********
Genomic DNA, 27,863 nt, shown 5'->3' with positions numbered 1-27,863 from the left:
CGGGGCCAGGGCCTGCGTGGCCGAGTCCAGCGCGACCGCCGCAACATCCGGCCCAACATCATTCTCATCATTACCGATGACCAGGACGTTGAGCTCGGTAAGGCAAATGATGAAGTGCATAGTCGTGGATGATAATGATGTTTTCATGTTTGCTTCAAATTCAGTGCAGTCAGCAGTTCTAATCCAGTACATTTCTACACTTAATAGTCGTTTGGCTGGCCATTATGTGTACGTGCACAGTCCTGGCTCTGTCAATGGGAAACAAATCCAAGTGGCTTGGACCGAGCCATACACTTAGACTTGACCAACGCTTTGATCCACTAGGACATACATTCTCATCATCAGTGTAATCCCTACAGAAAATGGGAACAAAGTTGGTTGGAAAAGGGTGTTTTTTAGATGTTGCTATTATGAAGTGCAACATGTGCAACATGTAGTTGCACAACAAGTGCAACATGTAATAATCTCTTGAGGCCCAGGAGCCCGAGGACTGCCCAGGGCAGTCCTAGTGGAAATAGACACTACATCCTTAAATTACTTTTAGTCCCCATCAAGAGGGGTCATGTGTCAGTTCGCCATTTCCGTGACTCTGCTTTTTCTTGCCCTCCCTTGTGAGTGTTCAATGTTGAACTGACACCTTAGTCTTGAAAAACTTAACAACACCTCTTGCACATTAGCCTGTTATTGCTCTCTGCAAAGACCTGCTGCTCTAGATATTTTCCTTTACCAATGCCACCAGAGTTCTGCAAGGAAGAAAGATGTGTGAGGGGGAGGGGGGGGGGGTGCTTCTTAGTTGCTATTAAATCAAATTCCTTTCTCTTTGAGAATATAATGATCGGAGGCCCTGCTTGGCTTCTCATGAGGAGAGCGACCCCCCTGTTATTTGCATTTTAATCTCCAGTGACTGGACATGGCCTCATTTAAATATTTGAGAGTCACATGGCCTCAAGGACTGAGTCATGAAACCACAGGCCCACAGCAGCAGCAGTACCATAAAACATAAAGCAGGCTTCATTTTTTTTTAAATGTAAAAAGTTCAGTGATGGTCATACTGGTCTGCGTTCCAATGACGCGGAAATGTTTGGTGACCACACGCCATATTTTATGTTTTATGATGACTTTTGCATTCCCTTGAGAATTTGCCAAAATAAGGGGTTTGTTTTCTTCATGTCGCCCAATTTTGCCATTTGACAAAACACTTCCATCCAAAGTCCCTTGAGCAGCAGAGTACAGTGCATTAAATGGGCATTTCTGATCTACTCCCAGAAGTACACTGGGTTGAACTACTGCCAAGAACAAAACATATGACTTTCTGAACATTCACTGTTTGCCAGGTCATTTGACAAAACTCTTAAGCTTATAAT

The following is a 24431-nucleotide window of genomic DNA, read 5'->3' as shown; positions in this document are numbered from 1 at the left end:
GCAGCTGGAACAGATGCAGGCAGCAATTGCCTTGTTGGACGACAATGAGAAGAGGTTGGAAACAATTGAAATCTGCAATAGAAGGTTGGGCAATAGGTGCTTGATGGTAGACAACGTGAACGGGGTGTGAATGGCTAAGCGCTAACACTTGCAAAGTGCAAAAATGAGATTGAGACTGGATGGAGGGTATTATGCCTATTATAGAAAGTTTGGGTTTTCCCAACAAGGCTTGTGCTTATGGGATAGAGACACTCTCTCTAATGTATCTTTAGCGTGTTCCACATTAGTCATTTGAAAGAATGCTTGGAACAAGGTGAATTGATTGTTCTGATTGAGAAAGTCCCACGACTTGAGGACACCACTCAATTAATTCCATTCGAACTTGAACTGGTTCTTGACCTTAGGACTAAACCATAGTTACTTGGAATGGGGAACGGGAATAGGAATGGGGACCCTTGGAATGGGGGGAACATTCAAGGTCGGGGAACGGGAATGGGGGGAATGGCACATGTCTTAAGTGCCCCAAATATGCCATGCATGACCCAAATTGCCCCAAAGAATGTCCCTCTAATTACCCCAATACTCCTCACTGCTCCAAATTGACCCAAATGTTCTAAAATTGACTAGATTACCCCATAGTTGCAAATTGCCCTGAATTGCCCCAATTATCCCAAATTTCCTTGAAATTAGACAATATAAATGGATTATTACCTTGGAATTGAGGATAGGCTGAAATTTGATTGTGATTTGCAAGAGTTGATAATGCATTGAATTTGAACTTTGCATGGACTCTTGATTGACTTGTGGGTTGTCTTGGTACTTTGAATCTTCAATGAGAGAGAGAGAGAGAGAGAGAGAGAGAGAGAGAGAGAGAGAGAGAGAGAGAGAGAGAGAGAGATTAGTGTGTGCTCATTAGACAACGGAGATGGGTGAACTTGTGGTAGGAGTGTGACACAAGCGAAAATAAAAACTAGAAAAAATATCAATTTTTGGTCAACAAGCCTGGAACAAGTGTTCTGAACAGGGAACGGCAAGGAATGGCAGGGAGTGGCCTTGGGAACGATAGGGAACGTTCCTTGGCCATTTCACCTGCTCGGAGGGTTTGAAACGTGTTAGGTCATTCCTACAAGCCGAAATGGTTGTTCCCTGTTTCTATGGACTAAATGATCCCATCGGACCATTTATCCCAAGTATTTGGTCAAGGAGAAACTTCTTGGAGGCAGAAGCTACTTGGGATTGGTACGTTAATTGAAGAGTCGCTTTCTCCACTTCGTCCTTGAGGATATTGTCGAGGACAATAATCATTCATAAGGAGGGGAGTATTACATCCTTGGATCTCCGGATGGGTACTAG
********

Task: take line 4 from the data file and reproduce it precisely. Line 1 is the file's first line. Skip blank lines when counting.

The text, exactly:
GCAGCTGGAACAGATGCAGGCAGCAATTGCCTTGTTGGACGACAATGAGAAGAGGTTGGAAACAATTGAAATCTGCAATAGAAGGTTGGGCAATAGGTGCTTGATGGTAGACAACGTGAACGGGGTGTGAATGGCTAAGCGCTAACACTTGCAAAGTGCAAAAATGAGATTGAGACTGGATGGAGGGTATTATGCCTATTATAGAAAGTTTGGGTTTTCCCAACAAGGCTTGTGCTTATGGGATAGAGACACTCTCTCTAATGTATCTTTAGCGTGTTCCACATTAGTCATTTGAAAGAATGCTTGGAACAAGGTGAATTGATTGTTCTGATTGAGAAAGTCCCACGACTTGAGGACACCACTCAATTAATTCCATTCGAACTTGAACTGGTTCTTGACCTTAGGACTAAACCATAGTTACTTGGAATGGGGAACGGGAATAGGAATGGGGACCCTTGGAATGGGGGGAACATTCAAGGTCGGGGAACGGGAATGGGGGGAATGGCACATGTCTTAAGTGCCCCAAATATGCCATGCATGACCCAAATTGCCCCAAAGAATGTCCCTCTAATTACCCCAATACTCCTCACTGCTCCAAATTGACCCAAATGTTCTAAAATTGACTAGATTACCCCATAGTTGCAAATTGCCCTGAATTGCCCCAATTATCCCAAATTTCCTTGAAATTAGACAATATAAATGGATTATTACCTTGGAATTGAGGATAGGCTGAAATTTGATTGTGATTTGCAAGAGTTGATAATGCATTGAATTTGAACTTTGCATGGACTCTTGATTGACTTGTGGGTTGTCTTGGTACTTTGAATCTTCAATGAGAGAGAGAGAGAGAGAGAGAGAGAGAGAGAGAGAGAGAGAGAGAGAGAGAGAGAGAGAGAGATTAGTGTGTGCTCATTAGACAACGGAGATGGGTGAACTTGTGGTAGGAGTGTGACACAAGCGAAAATAAAAACTAGAAAAAATATCAATTTTTGGTCAACAAGCCTGGAACAAGTGTTCTGAACAGGGAACGGCAAGGAATGGCAGGGAGTGGCCTTGGGAACGATAGGGAACGTTCCTTGGCCATTTCACCTGCTCGGAGGGTTTGAAACGTGTTAGGTCATTCCTACAAGCCGAAATGGTTGTTCCCTGTTTCTATGGACTAAATGATCCCATCGGACCATTTATCCCAAGTATTTGGTCAAGGAGAAACTTCTTGGAGGCAGAAGCTACTTGGGATTGGTACGTTAATTGAAGAGTCGCTTTCTCCACTTCGTCCTTGAGGATATTGTCGAGGACAATAATCATTCATAAGGAGGGGAGTATTACATCCTTGGATCTCCGGATGGGTACTAG